The DVT Litigation in England was unsuccessful as Lord Scott determined that 2 of the requirements for an “accident” recognised in the Air France v Saks case were not present, namely:-

  1. an event that is more than the normal operation of the aircraft in normal conditions (also noting that there was no industry practice to warn of the dangers of DVT, and no passenger that experienced discomfort was refused assistance from a flight attendant); and
  2. the event that caused the damage must be external to the passenger (NB it is the “event” that is centrally important here).

The English Court’s view of DVT claims and non-events has also been shared by Courts in America, Canada and Australia5.

So what of other “events” that may, or may not, be accidents?  In another English case6 the Claimant was injured when she slipped on the floor strip which was part of the aircraft design within the cabin.  In the first instance decision, the County Court Judge repeated the words of Lord Scott in the DVT Litigation and confirmed that the starting point must always be the language of the Montreal Convention itself, and to apply that language to the facts of the instant case.  When the Barclay case reached the Court of Appeal, Lord Justice Laws, in dismissing the case, stated:

 “If the appellant’s case is good, then Article 17.1 would appear to impose liability for a very wide range of injuries suffered on board aircraft.  Any slip or fall resulting merely from contact with an inert piece of equipment, installed and operating as intended, would constitute an accident…I conclude that Article 17.1 contemplates, by the term “accident”, a distinct event not being any part of the usual, normal and expected operation of the aircraft, which happens independently of anything done or omitted by the passenger.  This gives the term a reasonable scope which sits easily in the balance the Convention strikes.”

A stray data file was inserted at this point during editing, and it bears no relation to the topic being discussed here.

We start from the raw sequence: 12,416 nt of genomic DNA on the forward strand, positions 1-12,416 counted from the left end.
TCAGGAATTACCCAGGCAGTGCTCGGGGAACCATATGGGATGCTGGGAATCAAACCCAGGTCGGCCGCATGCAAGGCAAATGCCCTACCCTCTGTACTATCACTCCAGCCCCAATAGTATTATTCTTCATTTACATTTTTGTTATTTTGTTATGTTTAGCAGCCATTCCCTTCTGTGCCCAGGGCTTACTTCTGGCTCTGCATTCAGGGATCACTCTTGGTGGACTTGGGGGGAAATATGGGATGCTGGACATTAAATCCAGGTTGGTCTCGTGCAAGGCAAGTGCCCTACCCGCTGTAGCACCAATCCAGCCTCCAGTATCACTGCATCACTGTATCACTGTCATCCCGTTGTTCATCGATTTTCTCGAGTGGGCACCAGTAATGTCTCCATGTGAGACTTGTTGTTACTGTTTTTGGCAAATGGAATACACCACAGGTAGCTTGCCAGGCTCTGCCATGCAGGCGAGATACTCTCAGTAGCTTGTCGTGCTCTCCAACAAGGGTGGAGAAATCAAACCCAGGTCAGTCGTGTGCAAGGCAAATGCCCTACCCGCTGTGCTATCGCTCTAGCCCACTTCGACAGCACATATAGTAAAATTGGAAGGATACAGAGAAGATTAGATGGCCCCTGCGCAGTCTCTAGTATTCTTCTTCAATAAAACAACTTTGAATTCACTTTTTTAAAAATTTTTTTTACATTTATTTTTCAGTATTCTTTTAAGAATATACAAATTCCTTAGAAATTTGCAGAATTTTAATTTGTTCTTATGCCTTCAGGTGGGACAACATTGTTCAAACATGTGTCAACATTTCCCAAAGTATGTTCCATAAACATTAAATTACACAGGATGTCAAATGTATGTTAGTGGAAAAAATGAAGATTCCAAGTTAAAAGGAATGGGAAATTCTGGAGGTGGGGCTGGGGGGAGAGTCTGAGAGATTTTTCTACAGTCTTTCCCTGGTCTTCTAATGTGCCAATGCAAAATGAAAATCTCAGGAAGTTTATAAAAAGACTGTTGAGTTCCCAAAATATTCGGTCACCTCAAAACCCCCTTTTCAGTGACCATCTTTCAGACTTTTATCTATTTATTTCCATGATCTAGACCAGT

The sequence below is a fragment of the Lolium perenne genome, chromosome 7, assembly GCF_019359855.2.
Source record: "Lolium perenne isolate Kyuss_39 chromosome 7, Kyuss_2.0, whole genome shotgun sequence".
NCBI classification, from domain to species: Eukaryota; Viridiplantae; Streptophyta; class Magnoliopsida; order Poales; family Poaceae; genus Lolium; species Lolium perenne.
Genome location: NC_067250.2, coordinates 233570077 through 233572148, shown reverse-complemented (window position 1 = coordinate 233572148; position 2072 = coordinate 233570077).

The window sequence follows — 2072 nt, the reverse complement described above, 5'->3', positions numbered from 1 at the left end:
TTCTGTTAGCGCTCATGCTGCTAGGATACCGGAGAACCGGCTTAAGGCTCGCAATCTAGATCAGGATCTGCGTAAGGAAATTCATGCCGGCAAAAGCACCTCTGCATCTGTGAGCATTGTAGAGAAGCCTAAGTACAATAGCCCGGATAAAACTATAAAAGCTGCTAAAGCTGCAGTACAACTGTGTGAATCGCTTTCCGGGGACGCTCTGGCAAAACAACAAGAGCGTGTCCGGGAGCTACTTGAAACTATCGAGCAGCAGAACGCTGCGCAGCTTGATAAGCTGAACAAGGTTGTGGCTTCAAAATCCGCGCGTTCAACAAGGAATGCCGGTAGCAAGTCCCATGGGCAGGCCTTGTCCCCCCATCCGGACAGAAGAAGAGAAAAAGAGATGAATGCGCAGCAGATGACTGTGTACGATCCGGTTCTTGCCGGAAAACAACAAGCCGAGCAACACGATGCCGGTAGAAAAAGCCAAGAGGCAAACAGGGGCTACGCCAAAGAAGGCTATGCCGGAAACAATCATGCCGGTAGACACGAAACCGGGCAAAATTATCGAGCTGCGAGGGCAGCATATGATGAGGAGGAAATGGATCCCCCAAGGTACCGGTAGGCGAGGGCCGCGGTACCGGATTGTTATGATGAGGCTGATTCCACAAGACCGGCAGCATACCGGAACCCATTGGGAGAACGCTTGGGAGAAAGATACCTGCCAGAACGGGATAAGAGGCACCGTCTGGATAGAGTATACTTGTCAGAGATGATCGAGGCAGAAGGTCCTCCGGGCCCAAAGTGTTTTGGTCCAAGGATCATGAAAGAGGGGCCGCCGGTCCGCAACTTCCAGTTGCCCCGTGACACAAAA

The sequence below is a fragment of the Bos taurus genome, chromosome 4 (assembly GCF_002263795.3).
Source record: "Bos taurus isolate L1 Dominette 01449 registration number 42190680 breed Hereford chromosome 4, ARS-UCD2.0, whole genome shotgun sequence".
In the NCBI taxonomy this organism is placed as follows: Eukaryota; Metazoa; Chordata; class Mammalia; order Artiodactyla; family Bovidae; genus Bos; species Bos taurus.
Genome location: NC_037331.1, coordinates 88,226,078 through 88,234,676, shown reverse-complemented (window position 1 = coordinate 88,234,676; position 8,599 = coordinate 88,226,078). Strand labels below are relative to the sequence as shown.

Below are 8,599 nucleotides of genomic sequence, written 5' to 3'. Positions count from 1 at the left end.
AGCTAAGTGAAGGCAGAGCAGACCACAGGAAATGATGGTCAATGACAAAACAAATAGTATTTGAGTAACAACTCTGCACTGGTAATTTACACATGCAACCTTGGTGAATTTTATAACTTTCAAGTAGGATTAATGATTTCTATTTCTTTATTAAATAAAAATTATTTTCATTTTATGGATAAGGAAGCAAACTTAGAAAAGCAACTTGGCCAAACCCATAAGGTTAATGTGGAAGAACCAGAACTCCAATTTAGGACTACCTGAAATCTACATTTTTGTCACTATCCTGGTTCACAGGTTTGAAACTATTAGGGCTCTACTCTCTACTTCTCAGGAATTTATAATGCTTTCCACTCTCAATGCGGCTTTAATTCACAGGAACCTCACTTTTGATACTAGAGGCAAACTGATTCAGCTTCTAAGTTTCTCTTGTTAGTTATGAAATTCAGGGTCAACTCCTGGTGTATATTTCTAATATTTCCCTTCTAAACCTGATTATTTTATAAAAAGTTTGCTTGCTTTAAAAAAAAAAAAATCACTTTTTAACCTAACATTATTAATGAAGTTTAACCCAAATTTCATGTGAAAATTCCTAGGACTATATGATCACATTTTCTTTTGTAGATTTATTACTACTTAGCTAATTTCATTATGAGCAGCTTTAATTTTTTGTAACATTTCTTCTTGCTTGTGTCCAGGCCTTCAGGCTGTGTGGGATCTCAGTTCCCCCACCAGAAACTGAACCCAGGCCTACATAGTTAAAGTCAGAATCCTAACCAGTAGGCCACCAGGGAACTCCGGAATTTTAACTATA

This appears an eminently sensible decision and reinforces the fact that the Convention is not a strict liability regime.  But what of injuries caused by spillages or debris on the floor?  Unsurprisingly, there are conflicting decisions in different jurisdictions that will continue to shape this area…

…from American decisions that injuries sustained following a slip on a discarded piece of plastic/rubbish on the aircraft cabin floor is not an “accident” (apparently, it is not “unexpected or unusual” for rubbish to be dropped on flights and flight attendants should not be considered “janitors”!)7

…to particularly pro-Claimant French decisions where a Claimant fell, it could not be determined what caused the fall, but the Judge found in favour of the Claimant that an accident had occurred (“his fall, whether it originated from a material obstacle or a clumsiness whilst moving, is the consequence, on the ground, of a physical law that was external to him, which is insurmountable and would immediately punish any clumsy person”)8

…to English decisions that slipping on water on the floor of an air bridge (i.e. a covered area) is a qualifying “accident” as it is unexpected or unusual9.  It is worthy of note that slipping on water cases have failed in the English Courts when the incident occurs on the external steps to the aircraft (as it is certainly not “unusual” for it to rain in England!)

And then there are the slightly more obscure cases…

When a 75 year old passenger’s bag, which contained her medication and life support breathing device, was confiscated from her, the U.S. Court of Appeal10 determined that an “accident” had occurred as the airline had failed to comply with a health-based request.  The airline had previously provided assurances that the bag would remain with the lady during her journey and that the bag, when removed, would accompany her on the same flight.  As neither happened, this was deemed to be an unexpected or unusual event which was external to the passenger.

However, a different approach was taken by the English Court in another medically-related, on-board incident in the case of Ford v Malaysian Airline Berhad11.  The Claimant was on a flight and, when she needed to use the toilet, found that she was unable to urinate.  The Claimant believed this was due to her pre-existing cystitis, but her medication was not available as it was in her hold luggage.  There was a doctor on board the flight and she agreed to allow the doctor to inject a diuretic in her buttock. Unfortunately, unbeknown to everyone, the Claimant was suffering from urethral stenosis.  This meant that she experienced fluid retention, resulting in additional discomfort until the plane landed and further medical treatment was received.